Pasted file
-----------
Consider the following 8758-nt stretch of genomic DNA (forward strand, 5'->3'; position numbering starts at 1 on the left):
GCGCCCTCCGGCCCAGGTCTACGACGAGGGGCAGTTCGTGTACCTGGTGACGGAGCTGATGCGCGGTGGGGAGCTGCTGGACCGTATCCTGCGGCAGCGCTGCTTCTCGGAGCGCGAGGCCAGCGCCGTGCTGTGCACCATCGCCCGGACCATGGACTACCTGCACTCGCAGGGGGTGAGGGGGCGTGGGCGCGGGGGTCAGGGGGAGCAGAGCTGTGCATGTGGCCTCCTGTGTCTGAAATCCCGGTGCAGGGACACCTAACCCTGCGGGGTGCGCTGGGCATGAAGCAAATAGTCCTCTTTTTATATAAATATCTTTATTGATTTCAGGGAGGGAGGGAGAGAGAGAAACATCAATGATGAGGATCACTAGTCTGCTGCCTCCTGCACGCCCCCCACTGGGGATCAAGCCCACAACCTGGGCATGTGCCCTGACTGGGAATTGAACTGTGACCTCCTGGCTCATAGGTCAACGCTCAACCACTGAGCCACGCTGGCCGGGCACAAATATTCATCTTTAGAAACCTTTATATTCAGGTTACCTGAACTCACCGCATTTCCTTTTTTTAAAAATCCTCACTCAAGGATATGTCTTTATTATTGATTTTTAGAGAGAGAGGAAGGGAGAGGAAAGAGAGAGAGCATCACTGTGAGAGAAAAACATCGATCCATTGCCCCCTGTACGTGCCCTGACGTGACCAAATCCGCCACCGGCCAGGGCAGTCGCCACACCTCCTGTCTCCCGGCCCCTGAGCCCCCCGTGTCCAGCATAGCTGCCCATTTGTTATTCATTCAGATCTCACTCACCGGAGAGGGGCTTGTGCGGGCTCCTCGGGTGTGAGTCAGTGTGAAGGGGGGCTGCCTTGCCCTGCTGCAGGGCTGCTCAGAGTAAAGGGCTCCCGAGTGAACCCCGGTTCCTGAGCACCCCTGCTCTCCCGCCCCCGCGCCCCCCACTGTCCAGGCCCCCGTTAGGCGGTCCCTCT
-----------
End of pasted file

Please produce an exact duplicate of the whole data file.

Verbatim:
Consider the following 8758-nt stretch of genomic DNA (forward strand, 5'->3'; position numbering starts at 1 on the left):
GCGCCCTCCGGCCCAGGTCTACGACGAGGGGCAGTTCGTGTACCTGGTGACGGAGCTGATGCGCGGTGGGGAGCTGCTGGACCGTATCCTGCGGCAGCGCTGCTTCTCGGAGCGCGAGGCCAGCGCCGTGCTGTGCACCATCGCCCGGACCATGGACTACCTGCACTCGCAGGGGGTGAGGGGGCGTGGGCGCGGGGGTCAGGGGGAGCAGAGCTGTGCATGTGGCCTCCTGTGTCTGAAATCCCGGTGCAGGGACACCTAACCCTGCGGGGTGCGCTGGGCATGAAGCAAATAGTCCTCTTTTTATATAAATATCTTTATTGATTTCAGGGAGGGAGGGAGAGAGAGAAACATCAATGATGAGGATCACTAGTCTGCTGCCTCCTGCACGCCCCCCACTGGGGATCAAGCCCACAACCTGGGCATGTGCCCTGACTGGGAATTGAACTGTGACCTCCTGGCTCATAGGTCAACGCTCAACCACTGAGCCACGCTGGCCGGGCACAAATATTCATCTTTAGAAACCTTTATATTCAGGTTACCTGAACTCACCGCATTTCCTTTTTTTAAAAATCCTCACTCAAGGATATGTCTTTATTATTGATTTTTAGAGAGAGAGGAAGGGAGAGGAAAGAGAGAGAGCATCACTGTGAGAGAAAAACATCGATCCATTGCCCCCTGTACGTGCCCTGACGTGACCAAATCCGCCACCGGCCAGGGCAGTCGCCACACCTCCTGTCTCCCGGCCCCTGAGCCCCCCGTGTCCAGCATAGCTGCCCATTTGTTATTCATTCAGATCTCACTCACCGGAGAGGGGCTTGTGCGGGCTCCTCGGGTGTGAGTCAGTGTGAAGGGGGGCTGCCTTGCCCTGCTGCAGGGCTGCTCAGAGTAAAGGGCTCCCGAGTGAACCCCGGTTCCTGAGCACCCCTGCTCTCCCGCCCCCGCGCCCCCCACTGTCCAGGCCCCCGTTAGGCGGTCCCTCT